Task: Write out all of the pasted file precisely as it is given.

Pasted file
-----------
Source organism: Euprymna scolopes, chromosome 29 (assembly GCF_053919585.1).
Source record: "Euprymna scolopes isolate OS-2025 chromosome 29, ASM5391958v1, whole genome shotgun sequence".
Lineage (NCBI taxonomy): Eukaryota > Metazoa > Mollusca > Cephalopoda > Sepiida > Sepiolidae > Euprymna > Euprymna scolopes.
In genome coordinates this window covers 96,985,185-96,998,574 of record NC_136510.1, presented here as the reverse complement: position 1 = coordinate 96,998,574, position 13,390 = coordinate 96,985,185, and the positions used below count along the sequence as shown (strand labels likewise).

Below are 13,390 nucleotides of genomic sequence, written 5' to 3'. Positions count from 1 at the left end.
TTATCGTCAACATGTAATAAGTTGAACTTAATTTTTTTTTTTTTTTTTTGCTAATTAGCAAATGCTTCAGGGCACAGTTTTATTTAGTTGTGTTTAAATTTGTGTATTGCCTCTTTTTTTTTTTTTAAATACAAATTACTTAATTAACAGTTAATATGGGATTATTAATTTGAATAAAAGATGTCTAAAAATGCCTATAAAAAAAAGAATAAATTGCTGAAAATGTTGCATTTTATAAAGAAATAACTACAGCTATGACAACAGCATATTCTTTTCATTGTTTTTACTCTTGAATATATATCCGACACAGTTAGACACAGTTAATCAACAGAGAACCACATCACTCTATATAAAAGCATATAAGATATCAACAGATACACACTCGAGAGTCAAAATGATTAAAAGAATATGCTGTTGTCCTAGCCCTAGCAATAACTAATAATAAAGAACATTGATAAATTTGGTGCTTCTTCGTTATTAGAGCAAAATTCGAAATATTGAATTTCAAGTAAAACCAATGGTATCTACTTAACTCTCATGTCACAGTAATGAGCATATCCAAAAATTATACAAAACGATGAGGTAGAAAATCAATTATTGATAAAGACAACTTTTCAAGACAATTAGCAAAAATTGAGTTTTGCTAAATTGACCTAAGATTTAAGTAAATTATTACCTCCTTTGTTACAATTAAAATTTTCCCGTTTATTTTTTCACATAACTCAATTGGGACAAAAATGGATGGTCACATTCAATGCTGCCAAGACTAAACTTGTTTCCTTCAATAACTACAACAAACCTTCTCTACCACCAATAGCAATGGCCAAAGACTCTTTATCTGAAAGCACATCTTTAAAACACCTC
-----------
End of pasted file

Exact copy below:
Source organism: Euprymna scolopes, chromosome 29 (assembly GCF_053919585.1).
Source record: "Euprymna scolopes isolate OS-2025 chromosome 29, ASM5391958v1, whole genome shotgun sequence".
Lineage (NCBI taxonomy): Eukaryota > Metazoa > Mollusca > Cephalopoda > Sepiida > Sepiolidae > Euprymna > Euprymna scolopes.
In genome coordinates this window covers 96,985,185-96,998,574 of record NC_136510.1, presented here as the reverse complement: position 1 = coordinate 96,998,574, position 13,390 = coordinate 96,985,185, and the positions used below count along the sequence as shown (strand labels likewise).

Below are 13,390 nucleotides of genomic sequence, written 5' to 3'. Positions count from 1 at the left end.
TTATCGTCAACATGTAATAAGTTGAACTTAATTTTTTTTTTTTTTTTTTGCTAATTAGCAAATGCTTCAGGGCACAGTTTTATTTAGTTGTGTTTAAATTTGTGTATTGCCTCTTTTTTTTTTTTTAAATACAAATTACTTAATTAACAGTTAATATGGGATTATTAATTTGAATAAAAGATGTCTAAAAATGCCTATAAAAAAAAGAATAAATTGCTGAAAATGTTGCATTTTATAAAGAAATAACTACAGCTATGACAACAGCATATTCTTTTCATTGTTTTTACTCTTGAATATATATCCGACACAGTTAGACACAGTTAATCAACAGAGAACCACATCACTCTATATAAAAGCATATAAGATATCAACAGATACACACTCGAGAGTCAAAATGATTAAAAGAATATGCTGTTGTCCTAGCCCTAGCAATAACTAATAATAAAGAACATTGATAAATTTGGTGCTTCTTCGTTATTAGAGCAAAATTCGAAATATTGAATTTCAAGTAAAACCAATGGTATCTACTTAACTCTCATGTCACAGTAATGAGCATATCCAAAAATTATACAAAACGATGAGGTAGAAAATCAATTATTGATAAAGACAACTTTTCAAGACAATTAGCAAAAATTGAGTTTTGCTAAATTGACCTAAGATTTAAGTAAATTATTACCTCCTTTGTTACAATTAAAATTTTCCCGTTTATTTTTTCACATAACTCAATTGGGACAAAAATGGATGGTCACATTCAATGCTGCCAAGACTAAACTTGTTTCCTTCAATAACTACAACAAACCTTCTCTACCACCAATAGCAATGGCCAAAGACTCTTTATCTGAAAGCACATCTTTAAAACACCTC